If you’ve been following my Facebook Page, then you may have already seen some of the in-progress illustrations for a new book I am illustrating. Since this the client is self publishing, he has allowed me to share these on my blog to help generate interest. So far, here are the first three page spreads. Enjoy!
This evening I set to working on a new painting. One of the lonely girls goes on an adventure dangling from a floating balloon. I first came up with this idea about a week ago, and let it settle in my brain. Usually, when I have muddled over an idea long enough and still like it, I sit down and crank it out. Tonight I did some rough sketches and even started blocking in the girl. So far, I am taking it slow with this one because I don’t want to screw it up. Some paintings are meant to be done “off the cuff” in one night, while others I prefer to spend a little more quality time with.
To help pass the time, I discovered the adorable work of Mel Stringer, an Australian based illustrator. In particular, I am digging the tiny felted creatures she sells on Etsy. As anyone knows I am a sucker for all things felted and teeny tiny! AH! Now back to work.
My 3 latest Lonely Girl paintings are beginning a new style I want to develop further. For now I have dubbed it the “halfway” style. It’s a cross between drawing and painting / saturation and transparency / representational and stylized.
“Halfway” style starts out with a sketch transferred to canvas paper, and inked. I love the immediacy and contrast of black line work and I feel that direct painting loses that effect. Then I start building up layers of acrylic paint. I use acrylic because I am comfortable with it, and I like the ultra bright colors I can work with. I like almost neon saturated feel of the finished product.
Most of the image still shows through, and then I detail the subject in thick opaque layers of paint. This gives a real weight to the girls that I haven’t yet mastered using only lines.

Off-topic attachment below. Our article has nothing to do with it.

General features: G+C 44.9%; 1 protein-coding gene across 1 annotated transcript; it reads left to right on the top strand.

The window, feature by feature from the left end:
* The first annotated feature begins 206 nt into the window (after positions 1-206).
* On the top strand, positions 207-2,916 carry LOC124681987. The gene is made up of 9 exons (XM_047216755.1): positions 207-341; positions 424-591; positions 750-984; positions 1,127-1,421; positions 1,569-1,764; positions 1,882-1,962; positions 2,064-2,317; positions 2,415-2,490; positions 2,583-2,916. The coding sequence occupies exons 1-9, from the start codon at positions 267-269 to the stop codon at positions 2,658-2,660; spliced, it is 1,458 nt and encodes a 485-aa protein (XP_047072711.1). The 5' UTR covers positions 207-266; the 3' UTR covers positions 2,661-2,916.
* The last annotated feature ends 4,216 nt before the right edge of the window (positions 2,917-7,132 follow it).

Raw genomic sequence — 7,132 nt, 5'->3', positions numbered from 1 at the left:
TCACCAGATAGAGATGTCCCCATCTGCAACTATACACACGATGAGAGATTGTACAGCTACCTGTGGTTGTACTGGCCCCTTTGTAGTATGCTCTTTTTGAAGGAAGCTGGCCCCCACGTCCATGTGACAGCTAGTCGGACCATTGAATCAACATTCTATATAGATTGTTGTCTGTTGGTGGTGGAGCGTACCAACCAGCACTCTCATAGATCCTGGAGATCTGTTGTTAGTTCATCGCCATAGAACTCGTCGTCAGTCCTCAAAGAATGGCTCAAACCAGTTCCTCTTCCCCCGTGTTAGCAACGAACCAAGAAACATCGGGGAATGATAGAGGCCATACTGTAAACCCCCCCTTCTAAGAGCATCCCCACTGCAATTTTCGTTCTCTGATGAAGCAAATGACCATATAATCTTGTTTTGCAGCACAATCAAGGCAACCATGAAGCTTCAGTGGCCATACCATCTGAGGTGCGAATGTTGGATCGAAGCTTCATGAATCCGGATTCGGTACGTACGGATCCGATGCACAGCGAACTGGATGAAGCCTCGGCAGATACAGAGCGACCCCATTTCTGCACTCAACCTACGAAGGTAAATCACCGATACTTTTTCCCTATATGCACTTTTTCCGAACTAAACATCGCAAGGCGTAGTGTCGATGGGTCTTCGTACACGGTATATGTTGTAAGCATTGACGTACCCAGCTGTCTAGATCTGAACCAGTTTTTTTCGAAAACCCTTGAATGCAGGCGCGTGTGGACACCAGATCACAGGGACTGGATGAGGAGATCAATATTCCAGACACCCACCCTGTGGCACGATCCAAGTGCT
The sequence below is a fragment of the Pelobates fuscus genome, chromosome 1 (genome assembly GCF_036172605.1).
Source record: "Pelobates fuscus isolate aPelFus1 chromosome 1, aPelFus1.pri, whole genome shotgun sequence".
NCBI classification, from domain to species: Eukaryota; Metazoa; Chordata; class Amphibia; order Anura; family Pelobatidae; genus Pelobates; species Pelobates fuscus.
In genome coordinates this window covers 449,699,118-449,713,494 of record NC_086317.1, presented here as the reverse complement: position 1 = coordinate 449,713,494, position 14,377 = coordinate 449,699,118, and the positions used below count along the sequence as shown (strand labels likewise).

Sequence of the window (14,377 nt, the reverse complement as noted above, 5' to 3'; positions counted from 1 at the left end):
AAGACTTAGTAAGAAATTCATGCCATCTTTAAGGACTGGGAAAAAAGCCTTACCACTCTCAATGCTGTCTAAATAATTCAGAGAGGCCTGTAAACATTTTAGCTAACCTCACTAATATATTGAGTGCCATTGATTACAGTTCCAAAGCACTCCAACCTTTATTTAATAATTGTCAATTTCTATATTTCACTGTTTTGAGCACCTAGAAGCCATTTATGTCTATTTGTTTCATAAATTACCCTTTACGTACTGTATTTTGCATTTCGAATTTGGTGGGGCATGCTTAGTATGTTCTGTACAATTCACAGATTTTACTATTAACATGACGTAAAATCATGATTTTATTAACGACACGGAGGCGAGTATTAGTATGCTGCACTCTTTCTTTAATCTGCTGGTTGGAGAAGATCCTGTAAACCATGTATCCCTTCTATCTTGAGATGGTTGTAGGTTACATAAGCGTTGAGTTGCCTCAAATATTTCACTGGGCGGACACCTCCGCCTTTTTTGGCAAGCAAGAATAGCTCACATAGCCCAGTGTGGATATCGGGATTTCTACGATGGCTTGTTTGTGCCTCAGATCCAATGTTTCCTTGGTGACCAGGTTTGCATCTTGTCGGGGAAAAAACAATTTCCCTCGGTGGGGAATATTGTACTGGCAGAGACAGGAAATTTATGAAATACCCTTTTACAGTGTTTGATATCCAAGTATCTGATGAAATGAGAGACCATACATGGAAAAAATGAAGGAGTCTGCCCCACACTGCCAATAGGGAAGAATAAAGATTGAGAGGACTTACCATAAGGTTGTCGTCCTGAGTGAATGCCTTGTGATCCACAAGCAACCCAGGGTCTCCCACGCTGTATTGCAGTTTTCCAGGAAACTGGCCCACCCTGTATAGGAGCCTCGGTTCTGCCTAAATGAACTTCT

8.5″ x 11″
When all is said and done, I let it dry (like 5 seconds – love acrylic paint!) and then retrace the ink lines once again to make them pop. I don’t retrace everything, but leave some lines faded from the painting process for effect.
These past couple of weeks, I have been extremely happy with the result and I hope to do more. I would like to hear your opinion too!
Although I am starting to climb on board the digital art train, I still think of myself working with more traditional media. Below is a glimpse at how I approach a project.
1. Idea! I don’t like to wait for inspiration, so I am often online looking at images, reading about techniques and thinking up stories to translate into picture. For this project, I wanted to do another Lonely Girl piece. I have been doodling sad lonely girls for about a year now and this week felt like another time to bring her up.
2. Sketch/draw. I usually start drawing really bad childlike sketches and process through a couple of different layouts and ideas before it starts to look workable. These are two of the later sketches that were eventually traced.
3. Transfer to canvas/wood/ computer/paper etc. This week I am keeping my idea cost effective and traced my sketch onto some nice Strathmore canvas paper. Usually I start painting with acrylics to build think opaque layers. Instead, I inked the drawing right way in hopes to build up some more translucent paint layers.
4. Paint! I was too caught in the zone to remember to take any “in-progress” shots of the painting. I am a firm believer that all paintings/ drawings go through an ugly phase, and our job is to keep working through it to discover the beauty underneath. Or at least that’s what I say if I think a painting doesn’t look right in the beginning. 🙂
5. Import. I don’t have a scanner, so I take careful digital images of my work and touch them up a bit in Photoshop. For this piece, it only took a couple of tweaks, but others have more digital components.
mixed media painting
9 1/2″ x 7 1/2″
That’s pretty much it! My studio space consists of a desk and a wall, so I rarely show it. I juggle wet work and my computer stuff regularly, and I am counting down the days until I can have more space to “stretch”!
This is another example of a project from the Pikaland Bootcamp I am enrolled in. The task was to let go and create 3 separate projects in one week using different media with the same composition. I think the goal was to find what we know and to loosen up our style.
Lately, the little lonely girl has been a recurring theme in my work. I don’t know where she came from exactly, but she seems to fit with what I am interested in lately: emotion. Not just sadness (although it seems the most obvious here) but to explore how to evoke a specific feeling from my work.
This is “tunnel girl” she is afraid and embarrassed to show herself to the world. She has been hurt before, and sits curled in her safe tunnel. This composition was done in ink, collage, and digital illustration.